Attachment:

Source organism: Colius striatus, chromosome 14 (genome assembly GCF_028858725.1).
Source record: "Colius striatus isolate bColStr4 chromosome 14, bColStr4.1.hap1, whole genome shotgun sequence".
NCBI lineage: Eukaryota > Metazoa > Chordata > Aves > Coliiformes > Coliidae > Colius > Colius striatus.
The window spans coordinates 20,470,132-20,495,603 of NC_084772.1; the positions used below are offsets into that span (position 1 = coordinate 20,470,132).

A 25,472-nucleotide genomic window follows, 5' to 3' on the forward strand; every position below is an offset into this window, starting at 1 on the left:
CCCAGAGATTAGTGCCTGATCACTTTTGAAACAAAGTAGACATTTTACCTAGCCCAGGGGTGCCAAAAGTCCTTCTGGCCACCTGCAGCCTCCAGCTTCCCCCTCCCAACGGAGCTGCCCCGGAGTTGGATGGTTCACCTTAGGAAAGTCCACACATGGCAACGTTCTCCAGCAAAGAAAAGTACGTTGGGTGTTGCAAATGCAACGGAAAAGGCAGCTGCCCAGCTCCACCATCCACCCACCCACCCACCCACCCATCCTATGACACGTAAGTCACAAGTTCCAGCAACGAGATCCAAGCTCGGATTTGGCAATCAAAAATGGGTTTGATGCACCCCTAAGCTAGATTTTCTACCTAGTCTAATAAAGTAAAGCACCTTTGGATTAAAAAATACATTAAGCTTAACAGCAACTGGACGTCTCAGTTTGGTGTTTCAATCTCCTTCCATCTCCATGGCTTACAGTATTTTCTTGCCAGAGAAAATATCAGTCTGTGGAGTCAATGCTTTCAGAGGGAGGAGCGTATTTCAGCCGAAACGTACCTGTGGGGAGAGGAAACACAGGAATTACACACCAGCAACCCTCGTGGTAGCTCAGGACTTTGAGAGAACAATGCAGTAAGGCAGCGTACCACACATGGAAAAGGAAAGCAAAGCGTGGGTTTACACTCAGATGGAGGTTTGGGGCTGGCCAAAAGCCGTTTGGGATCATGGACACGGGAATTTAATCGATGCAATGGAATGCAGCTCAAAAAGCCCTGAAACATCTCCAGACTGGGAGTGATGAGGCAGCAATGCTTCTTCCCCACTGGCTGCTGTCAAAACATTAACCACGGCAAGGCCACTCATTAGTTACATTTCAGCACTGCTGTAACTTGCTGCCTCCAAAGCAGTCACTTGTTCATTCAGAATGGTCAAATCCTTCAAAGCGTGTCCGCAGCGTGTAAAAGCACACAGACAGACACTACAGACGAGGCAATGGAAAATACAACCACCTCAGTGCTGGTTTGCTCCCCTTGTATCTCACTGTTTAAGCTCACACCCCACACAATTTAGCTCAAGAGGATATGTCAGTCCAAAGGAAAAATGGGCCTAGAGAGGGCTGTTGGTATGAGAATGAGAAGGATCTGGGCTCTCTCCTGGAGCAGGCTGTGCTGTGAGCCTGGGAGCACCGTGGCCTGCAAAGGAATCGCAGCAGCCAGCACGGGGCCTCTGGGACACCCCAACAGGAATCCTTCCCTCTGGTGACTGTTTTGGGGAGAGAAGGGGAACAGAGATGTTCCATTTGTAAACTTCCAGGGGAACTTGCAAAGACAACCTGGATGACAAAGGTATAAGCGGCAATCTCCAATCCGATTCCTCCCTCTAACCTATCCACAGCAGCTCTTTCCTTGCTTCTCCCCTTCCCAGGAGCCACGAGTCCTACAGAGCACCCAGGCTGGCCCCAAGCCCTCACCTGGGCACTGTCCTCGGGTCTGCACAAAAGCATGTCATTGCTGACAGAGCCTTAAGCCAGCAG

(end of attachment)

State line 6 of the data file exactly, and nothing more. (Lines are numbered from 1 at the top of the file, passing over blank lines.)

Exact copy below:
CCCAGAGATTAGTGCCTGATCACTTTTGAAACAAAGTAGACATTTTACCTAGCCCAGGGGTGCCAAAAGTCCTTCTGGCCACCTGCAGCCTCCAGCTTCCCCCTCCCAACGGAGCTGCCCCGGAGTTGGATGGTTCACCTTAGGAAAGTCCACACATGGCAACGTTCTCCAGCAAAGAAAAGTACGTTGGGTGTTGCAAATGCAACGGAAAAGGCAGCTGCCCAGCTCCACCATCCACCCACCCACCCACCCACCCATCCTATGACACGTAAGTCACAAGTTCCAGCAACGAGATCCAAGCTCGGATTTGGCAATCAAAAATGGGTTTGATGCACCCCTAAGCTAGATTTTCTACCTAGTCTAATAAAGTAAAGCACCTTTGGATTAAAAAATACATTAAGCTTAACAGCAACTGGACGTCTCAGTTTGGTGTTTCAATCTCCTTCCATCTCCATGGCTTACAGTATTTTCTTGCCAGAGAAAATATCAGTCTGTGGAGTCAATGCTTTCAGAGGGAGGAGCGTATTTCAGCCGAAACGTACCTGTGGGGAGAGGAAACACAGGAATTACACACCAGCAACCCTCGTGGTAGCTCAGGACTTTGAGAGAACAATGCAGTAAGGCAGCGTACCACACATGGAAAAGGAAAGCAAAGCGTGGGTTTACACTCAGATGGAGGTTTGGGGCTGGCCAAAAGCCGTTTGGGATCATGGACACGGGAATTTAATCGATGCAATGGAATGCAGCTCAAAAAGCCCTGAAACATCTCCAGACTGGGAGTGATGAGGCAGCAATGCTTCTTCCCCACTGGCTGCTGTCAAAACATTAACCACGGCAAGGCCACTCATTAGTTACATTTCAGCACTGCTGTAACTTGCTGCCTCCAAAGCAGTCACTTGTTCATTCAGAATGGTCAAATCCTTCAAAGCGTGTCCGCAGCGTGTAAAAGCACACAGACAGACACTACAGACGAGGCAATGGAAAATACAACCACCTCAGTGCTGGTTTGCTCCCCTTGTATCTCACTGTTTAAGCTCACACCCCACACAATTTAGCTCAAGAGGATATGTCAGTCCAAAGGAAAAATGGGCCTAGAGAGGGCTGTTGGTATGAGAATGAGAAGGATCTGGGCTCTCTCCTGGAGCAGGCTGTGCTGTGAGCCTGGGAGCACCGTGGCCTGCAAAGGAATCGCAGCAGCCAGCACGGGGCCTCTGGGACACCCCAACAGGAATCCTTCCCTCTGGTGACTGTTTTGGGGAGAGAAGGGGAACAGAGATGTTCCATTTGTAAACTTCCAGGGGAACTTGCAAAGACAACCTGGATGACAAAGGTATAAGCGGCAATCTCCAATCCGATTCCTCCCTCTAACCTATCCACAGCAGCTCTTTCCTTGCTTCTCCCCTTCCCAGGAGCCACGAGTCCTACAGAGCACCCAGGCTGGCCCCAAGCCCTCACCTGGGCACTGTCCTCGGGTCTGCACAAAAGCATGTCATTGCTGACAGAGCCTTAAGCCAGCAG